I've noticed over the years that a lot of different types of windows popup whenever I click on a document in SharePoint. Back in the "2003" days, you'd be lucky if anything popped up at all. Then in 2007, when the whole publishing paradigm started to solidify in people's minds, we began to see different options when we accessed different documents...especially Office documents.
With the 2010 release (of both client and server), Office integration has only deepened. I mean, even Visio has been invited to the Office/SharePoint integration party. Nowadays, this type of functionality that was new and cool in 2007 has come to be expected. The workflow of checking something out from your browser in SharePoint, having it open in Word, and then saved, tagged, and checked back in all in the same session is really cool.
Several factors determine the experience your browser will give you upon integrating with Office: document library settings (around versioning, check in/out, etc.), the actual version of Office installed, domain-joined-ness, and of course browser platform, version, and security. This is why sometimes the file just opens in the browser, sometimes you get a security warning, sometimes you get a popup asking if you want to open the file in "read only" or "edit" mode, and sometimes Office comes to life, opens the document, and handles all the SharePoint integration from there.
This method is defined in core.js, which is nestled in the layouts/1033 subdirectory of the SharePoint Root (aka the 14 hive). (It's no longer called "the hive," probably because the files inside are not actually bees.) Core.js is "obfuscated" and to be honest, not worth decoding. Whatever this method does (I'd guess something with cookies, if you put a gun to my head) it makes all the beautiful goo between SharePoint and Office remain sticky.
So if you want to mimic SharePoint's functionality, create an anchor tag, set the "href" attribute equal to the URL of the document, hook "onclick," and call "DispEx." (I'll provide an example later in this post.)
What I meant by SharePoint "owning" the page is that the ASPX is using a customization of a raw SharePoint MasterPage, and core.js will be available. But this isn't always the case. My current project is a collaboration tool for our client's design team, and the UI has a lot of heavy animation and styling, as well as very stringent performance requirements. Furthermore, the majority of the users are on Macs using FireFox and Safari.
For these and other reasons, we went with a straight Silverlight page, where the only HTML is the object tag used to host the plugin. Everything else is XAML. SharePoint is the backend, used for image and file storage, search, administration, etc. (Yes: a SharePoint app with no SharePoint UI!) So, we can't simply call methods in core.js, since our page doesn't even live in a SharePoint web application, and therefore no SharePoint client code is pulled down.
A disclaimer before I should you some code: this might seem a bit over-engineered. This is because of a weird nuance with the way DispEx works. When you close the Office application that it opens, the browser refreshes the page automatically. My guess is that this is to update the metadata of the document in the case where you changed something client-side. This is problematic, because if the page refreshes, my jQuery runs again, and Office will launch another time!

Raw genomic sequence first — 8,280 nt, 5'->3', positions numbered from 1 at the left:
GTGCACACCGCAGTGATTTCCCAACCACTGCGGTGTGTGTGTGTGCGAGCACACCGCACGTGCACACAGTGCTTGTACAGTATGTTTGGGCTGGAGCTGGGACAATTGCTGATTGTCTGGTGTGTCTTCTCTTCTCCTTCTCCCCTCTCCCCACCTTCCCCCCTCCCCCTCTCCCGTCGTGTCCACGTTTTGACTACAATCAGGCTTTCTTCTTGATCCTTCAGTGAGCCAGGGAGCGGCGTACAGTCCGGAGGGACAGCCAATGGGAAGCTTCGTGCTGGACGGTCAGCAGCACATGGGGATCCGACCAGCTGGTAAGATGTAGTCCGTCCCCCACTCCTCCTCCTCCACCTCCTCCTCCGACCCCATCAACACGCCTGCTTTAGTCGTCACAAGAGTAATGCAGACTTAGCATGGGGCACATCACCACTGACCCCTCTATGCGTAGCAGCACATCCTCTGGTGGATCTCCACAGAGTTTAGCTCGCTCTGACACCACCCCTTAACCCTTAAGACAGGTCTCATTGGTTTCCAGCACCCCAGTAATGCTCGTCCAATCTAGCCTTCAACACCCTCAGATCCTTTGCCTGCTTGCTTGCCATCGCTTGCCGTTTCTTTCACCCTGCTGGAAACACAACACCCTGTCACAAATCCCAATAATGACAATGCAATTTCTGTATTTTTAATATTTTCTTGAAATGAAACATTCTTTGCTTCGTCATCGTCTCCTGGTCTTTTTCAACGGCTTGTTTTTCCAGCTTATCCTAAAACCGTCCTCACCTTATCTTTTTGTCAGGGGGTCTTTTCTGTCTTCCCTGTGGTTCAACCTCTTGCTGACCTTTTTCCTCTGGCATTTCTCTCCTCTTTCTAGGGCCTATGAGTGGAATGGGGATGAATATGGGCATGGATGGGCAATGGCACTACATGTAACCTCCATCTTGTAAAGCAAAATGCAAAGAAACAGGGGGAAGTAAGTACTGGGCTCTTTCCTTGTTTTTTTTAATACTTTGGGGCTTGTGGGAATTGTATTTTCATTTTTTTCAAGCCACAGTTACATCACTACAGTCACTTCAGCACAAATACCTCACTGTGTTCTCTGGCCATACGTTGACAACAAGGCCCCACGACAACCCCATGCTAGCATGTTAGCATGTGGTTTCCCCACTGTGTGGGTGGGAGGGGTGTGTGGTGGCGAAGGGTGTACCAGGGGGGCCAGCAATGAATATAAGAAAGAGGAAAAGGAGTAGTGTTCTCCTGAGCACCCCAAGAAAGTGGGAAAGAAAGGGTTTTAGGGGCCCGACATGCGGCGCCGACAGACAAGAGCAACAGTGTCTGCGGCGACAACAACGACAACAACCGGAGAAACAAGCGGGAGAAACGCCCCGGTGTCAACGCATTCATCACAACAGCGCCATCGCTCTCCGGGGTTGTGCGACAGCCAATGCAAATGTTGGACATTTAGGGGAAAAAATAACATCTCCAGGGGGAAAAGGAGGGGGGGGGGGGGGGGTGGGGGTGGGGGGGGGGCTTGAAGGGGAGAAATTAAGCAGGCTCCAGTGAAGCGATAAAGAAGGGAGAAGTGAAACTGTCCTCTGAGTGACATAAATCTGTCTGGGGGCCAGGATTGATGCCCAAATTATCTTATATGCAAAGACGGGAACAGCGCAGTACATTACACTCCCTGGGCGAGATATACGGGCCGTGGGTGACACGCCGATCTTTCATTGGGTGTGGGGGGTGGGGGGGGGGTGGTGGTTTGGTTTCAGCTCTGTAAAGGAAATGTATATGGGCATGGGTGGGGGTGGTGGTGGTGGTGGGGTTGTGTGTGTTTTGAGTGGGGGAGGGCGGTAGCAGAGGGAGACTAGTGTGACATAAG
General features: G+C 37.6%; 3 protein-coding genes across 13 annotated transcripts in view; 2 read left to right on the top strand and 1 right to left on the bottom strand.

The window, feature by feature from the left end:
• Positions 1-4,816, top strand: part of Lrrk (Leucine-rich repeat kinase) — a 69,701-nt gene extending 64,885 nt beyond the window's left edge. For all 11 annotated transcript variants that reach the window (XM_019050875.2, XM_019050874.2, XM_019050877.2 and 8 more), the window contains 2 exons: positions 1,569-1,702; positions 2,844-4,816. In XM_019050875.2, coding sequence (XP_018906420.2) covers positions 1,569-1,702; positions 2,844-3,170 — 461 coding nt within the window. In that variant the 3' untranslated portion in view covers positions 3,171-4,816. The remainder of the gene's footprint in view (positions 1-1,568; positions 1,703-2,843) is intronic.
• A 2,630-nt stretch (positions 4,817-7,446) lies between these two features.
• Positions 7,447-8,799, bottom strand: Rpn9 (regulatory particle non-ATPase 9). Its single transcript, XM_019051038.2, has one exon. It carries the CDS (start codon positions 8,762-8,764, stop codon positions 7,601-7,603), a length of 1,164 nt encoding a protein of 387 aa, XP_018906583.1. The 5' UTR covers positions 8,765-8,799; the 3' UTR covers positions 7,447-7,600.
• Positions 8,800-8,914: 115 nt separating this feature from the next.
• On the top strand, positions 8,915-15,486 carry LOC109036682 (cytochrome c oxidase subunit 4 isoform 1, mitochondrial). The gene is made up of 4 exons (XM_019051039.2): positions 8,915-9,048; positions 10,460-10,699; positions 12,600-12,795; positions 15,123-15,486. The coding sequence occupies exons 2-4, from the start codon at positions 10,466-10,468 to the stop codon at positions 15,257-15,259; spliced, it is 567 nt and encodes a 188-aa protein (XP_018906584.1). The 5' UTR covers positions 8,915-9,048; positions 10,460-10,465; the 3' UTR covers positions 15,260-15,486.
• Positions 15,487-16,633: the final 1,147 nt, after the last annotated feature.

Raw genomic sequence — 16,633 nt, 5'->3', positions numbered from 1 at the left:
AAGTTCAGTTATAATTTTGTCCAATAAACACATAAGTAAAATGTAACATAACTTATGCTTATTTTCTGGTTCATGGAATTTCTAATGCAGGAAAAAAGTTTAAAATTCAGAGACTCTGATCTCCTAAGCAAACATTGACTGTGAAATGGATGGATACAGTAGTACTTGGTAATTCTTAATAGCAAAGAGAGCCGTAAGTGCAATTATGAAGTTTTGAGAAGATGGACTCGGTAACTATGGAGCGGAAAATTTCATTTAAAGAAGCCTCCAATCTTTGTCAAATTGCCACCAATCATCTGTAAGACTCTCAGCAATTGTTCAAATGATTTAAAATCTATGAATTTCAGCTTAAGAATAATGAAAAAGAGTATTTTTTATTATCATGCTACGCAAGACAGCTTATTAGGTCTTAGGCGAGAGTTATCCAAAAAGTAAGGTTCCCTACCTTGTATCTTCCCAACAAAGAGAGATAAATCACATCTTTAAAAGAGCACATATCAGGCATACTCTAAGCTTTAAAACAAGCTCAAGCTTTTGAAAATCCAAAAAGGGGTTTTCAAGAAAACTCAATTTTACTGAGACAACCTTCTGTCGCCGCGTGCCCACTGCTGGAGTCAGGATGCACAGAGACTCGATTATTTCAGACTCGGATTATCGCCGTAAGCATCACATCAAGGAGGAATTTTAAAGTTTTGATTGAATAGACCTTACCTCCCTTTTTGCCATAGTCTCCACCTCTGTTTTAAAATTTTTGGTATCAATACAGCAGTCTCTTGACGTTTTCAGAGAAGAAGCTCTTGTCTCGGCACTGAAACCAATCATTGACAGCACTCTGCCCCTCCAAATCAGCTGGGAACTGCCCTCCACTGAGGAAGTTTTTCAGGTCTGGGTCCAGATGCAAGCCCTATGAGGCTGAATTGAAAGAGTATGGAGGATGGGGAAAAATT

First, let's look at the code behind for our application page:
All this does is inform the client when it should open the document. Next, let's move on the HTML. I used the OOTB layout you get when you create a new application page, so I excluded a lot of the template markup from the following listing. All we're interested in are the "PageHead" and "Main" content placeholders.
Like I said, all this does is click the link only the first time to page is loaded, instead of after each refresh. Notice the window.close() call in Line #9. The first implementation of Silverlight/SharePoint/Office integration I came up with involved popping our application page up in a new window. This line "cleaned up" our application page as Office loaded, but absolutely wouldn't work on our test Mac. Besides, this was a Silverlight app, where every drop shadow and Visual State was crafted with care; why get sloppy and start having empty browser windows spamming around?
Instead, we shoved a hidden iframe right next to Silverlight's history iframe. If you do this, make sure to keep your iframes inline with the closing Silverlight object tag, otherwise you'll see an otherwise-inexplicable gap of white space at the bottom of your page. Figuring that out took an hour of my life that I'll never get back. Make sure you give your iframe an id, since we'll be referring to it programmatically.
Finally, let's look at how Silverlight plugs into this. If you use a Silverlight Hyperlink control and set the NavigateUri property to the absolute URL of an Office document, clicking it will open the file in the targeted frame with no integration features enabled. So instead of using the NavigateUri property to do our bidding, we bound the click Command to a method in our view model, (if you're thinking Prism/MVVM you're thinking correctly) and the CommandParamer to the URL of the document. For more on MVVM command binding, read this. Our view model's command implementation takes the document URL from the CommandParameter and passes it to the following utility method:
Oh well; at least it works. Have fun integrating!